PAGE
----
Who works with you on the ‘one piece-one girl-one month’ project? A: The organization Panauti Community Homestay in Nepal is in the small village where I lived for over one month, and I was blown away by the compassion and strength of the ladies opening up their homes to travelers there. They have decided to start English lessons, classes about sanitation and also a system for lending small amounts of money to modernize local households – to make them more tourist friendly, for example installing non-squat toilets or indoor showers. These women make the whole community more modern, encouraging everyone to live a healthier, more sanitized lifestyle. I was also blown away by their generosity. When PCH receives charitable contributions for the community, not to mention the percentage of income they all give themselves to pay it forward, 100% of the funds go directly to the cause, the ladies themselves taking care of any operational needs on a volunteer basis. So I’ve seen the giving in action and I trust these women 100%. K: The other organization is Zana Africa. Zana was created by Megan White Mukuria who knows the long existing problem in Kenya: girls there miss school during their period because they are worried about staining their uniforms without proper sanitary pads. Around 65% of girls in Kenya don’t have access to sanitary pads. Missing classes every month usually results in dropping out of school within about one year, also dropping out at twice the rate of boys. This was so shocking to us! To miss out on education for the simple reason of getting your period! But, this makes the problem easy to solve. So the founder first started to make pads and underpants herself, and providing them to girls at schools. Her actions are totally in line with our values. For now we are making donations to Zana through their website and hope to develop a more direct partnership in the near future. A: We didn’t visit Zana personally, but after hearing the story of their founder, we were so struck that we just had to cooperate with them. I think this story strikes every woman around the world. We all have our periods every month, and it sounds unbelievable that it could be this thing that determines your future life, or prevents you from continuing education. K: For us it was surprising that there are such simple solutions available. Some people asked us why we don’t do something all by ourselves, but our position is to select the best partners. There are already experienced experts working locally, with years of experience. A: Exactly. We are in Paris, what do we know? We are not going to do it better than Zana, for example, and that’s why we choose to support already existing organizations. We don’t use what they do to sell our products. Instead, we have to reach our clients and sell our products so that we’re able to support them.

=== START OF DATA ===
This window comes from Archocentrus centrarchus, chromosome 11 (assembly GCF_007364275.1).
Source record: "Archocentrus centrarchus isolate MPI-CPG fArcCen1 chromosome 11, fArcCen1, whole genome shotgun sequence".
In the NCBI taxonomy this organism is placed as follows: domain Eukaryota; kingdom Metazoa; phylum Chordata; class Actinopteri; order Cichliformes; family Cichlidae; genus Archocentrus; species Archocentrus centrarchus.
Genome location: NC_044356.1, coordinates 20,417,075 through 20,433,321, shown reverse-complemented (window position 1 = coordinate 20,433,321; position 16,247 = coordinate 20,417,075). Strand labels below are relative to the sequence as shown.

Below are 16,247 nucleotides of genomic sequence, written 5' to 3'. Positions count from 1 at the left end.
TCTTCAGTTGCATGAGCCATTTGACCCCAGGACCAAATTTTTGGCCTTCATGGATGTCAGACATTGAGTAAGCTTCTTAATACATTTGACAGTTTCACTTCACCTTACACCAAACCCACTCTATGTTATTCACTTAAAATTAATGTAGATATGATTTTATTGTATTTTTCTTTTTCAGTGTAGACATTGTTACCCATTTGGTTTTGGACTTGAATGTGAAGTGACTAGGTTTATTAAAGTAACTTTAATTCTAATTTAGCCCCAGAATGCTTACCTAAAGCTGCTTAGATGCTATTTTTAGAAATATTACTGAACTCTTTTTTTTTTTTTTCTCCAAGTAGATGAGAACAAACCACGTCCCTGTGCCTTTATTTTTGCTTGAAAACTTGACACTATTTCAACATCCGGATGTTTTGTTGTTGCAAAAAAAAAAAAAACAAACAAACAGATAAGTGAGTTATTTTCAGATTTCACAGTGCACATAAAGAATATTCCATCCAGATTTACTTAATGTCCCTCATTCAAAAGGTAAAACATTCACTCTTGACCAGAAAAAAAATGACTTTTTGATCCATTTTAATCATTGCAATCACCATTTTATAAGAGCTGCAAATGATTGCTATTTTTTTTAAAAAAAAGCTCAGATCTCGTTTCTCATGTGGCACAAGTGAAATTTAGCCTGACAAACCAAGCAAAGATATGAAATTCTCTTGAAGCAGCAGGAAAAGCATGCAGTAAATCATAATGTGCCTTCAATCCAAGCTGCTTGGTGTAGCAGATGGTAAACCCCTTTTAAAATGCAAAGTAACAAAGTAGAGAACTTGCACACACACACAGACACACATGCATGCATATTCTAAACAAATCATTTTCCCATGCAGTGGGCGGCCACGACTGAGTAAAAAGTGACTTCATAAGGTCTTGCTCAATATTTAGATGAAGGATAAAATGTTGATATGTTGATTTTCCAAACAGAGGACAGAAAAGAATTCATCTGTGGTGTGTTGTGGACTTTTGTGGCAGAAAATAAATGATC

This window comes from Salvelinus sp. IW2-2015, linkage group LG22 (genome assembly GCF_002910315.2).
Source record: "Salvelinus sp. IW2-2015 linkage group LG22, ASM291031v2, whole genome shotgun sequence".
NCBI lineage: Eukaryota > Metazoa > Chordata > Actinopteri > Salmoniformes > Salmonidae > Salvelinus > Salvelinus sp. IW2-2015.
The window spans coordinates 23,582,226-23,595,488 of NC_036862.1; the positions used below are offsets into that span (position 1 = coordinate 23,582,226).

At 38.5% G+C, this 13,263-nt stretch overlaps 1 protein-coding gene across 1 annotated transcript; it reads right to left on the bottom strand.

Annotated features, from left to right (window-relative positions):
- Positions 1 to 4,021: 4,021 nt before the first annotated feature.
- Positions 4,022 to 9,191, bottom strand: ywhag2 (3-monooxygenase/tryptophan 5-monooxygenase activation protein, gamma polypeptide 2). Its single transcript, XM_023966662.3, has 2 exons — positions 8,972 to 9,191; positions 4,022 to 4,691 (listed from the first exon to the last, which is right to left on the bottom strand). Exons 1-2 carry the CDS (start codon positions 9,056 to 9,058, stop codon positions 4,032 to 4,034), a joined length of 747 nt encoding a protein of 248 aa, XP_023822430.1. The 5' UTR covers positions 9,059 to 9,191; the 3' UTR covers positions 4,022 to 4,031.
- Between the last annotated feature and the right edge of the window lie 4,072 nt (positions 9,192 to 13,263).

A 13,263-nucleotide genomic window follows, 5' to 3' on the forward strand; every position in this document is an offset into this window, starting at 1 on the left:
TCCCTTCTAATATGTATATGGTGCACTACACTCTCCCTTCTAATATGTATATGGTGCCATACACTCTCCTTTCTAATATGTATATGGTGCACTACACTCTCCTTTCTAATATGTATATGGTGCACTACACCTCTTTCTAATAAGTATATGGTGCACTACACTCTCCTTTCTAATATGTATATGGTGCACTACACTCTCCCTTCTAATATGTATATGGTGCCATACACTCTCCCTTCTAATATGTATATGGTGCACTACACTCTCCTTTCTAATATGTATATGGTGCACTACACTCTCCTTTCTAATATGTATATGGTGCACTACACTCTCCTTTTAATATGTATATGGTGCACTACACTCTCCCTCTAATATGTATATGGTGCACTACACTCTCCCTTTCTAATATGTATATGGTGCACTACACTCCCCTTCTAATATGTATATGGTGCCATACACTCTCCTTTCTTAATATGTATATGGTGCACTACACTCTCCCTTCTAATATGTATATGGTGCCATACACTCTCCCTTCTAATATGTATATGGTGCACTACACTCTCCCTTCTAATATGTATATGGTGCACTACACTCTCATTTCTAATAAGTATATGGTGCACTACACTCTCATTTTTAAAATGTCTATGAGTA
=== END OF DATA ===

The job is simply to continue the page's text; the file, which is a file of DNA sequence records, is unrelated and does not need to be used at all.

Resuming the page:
From the very beginning, your business has been based on values which seems the opposite of the conventional industry way, where many fashion companies start with products, sales, then later on maybe look to add values as a marketing tactic… K: We feel that this is a debate in the industry at the moment. It must be so hard for big companies to change their model. We have very high production costs while fast fashion brands have them much lower, but they pay the social external costs instead. A: If all the businesses in the world were to be more conscious from the start and not take advantage of the environment and people, what a different world it would be? We think that being responsible is just how business should be done. K: Talking about our values, we are not just a couple of naïve girls who try to solve all of the world’s problems. Alexis and I both have experiences in sales, and we struggled and debated a lot to develop designs that would be desirable to people. After all, we need to earn a profit to maintain our business. Finally, we came up with a creative business model – online sales, erasing the middleman’s costs in order to meet the expectations of the market without letting our values down. Going back to the business then: do you choose only certified fabric suppliers, or do you judge according to your common sense? Would you buy from Polish producers for example? K: We value trust and relationships. That’s why we produced in France to begin with, to be able to meet the makers and to see how it’s done. To us, this speaks louder than a paper proof of certification. But this cannot work for example for cotton suppliers, as we’re not able to track the fabric back to the field. That’s why we choose GOTS cotton. At the same time, for over a year already we’ve been talking with a startup that might provide us cashmere. This startup strives to offer cruelty-free materials promoting sustainable livelihoods, and we are confident that we can trust them even though they are too small to afford a recognized (and expensive!) certification. A: We are on the same side as all the small manufacturers because we are small buyers too. So we’d love to hear about any small manufacturers who would like to work with us. We are open to working with people who share our vision whether it is in France or Poland or anywhere else. K: And we’d love to keep it as local as possible. We hate that most clothes travel all around the world in the production chain, creating huge carbon footprints. Producing locally and launching a brand globally…So did you already figure out where your audience for this kind of products would be? A: Everywhere we see people who are frustrated searching for ethical brands. Based on our research alone, the US is largest ethical fashion market. Around 22% of women between 26-34 are keen to buy this category of product. It is similar in Canada. We also found that German clients supported us a lot during this campaign. K: Also we found an audience in northern Europe. In the beginning, one of our big targets was the UK market, but in fact we didn’t get many contributions from there. Finally: why did you launch though Indiegogo? Would you recommend it to other young entrepreneurs? A: Most of all, the model of crowdfunding gives a sense of urgency to your product launch, as well as unique exposure. It is much more effective than just doing pre-sales on your own website, where you have to drive 100% of the traffic yourself, and it is a great tool for measuring the demand for what we are doing. We’ve already collected 5000 euros in 6 days, that is 50% of our goal! Good luck to the Les Sublimes girls and check out their clothes here!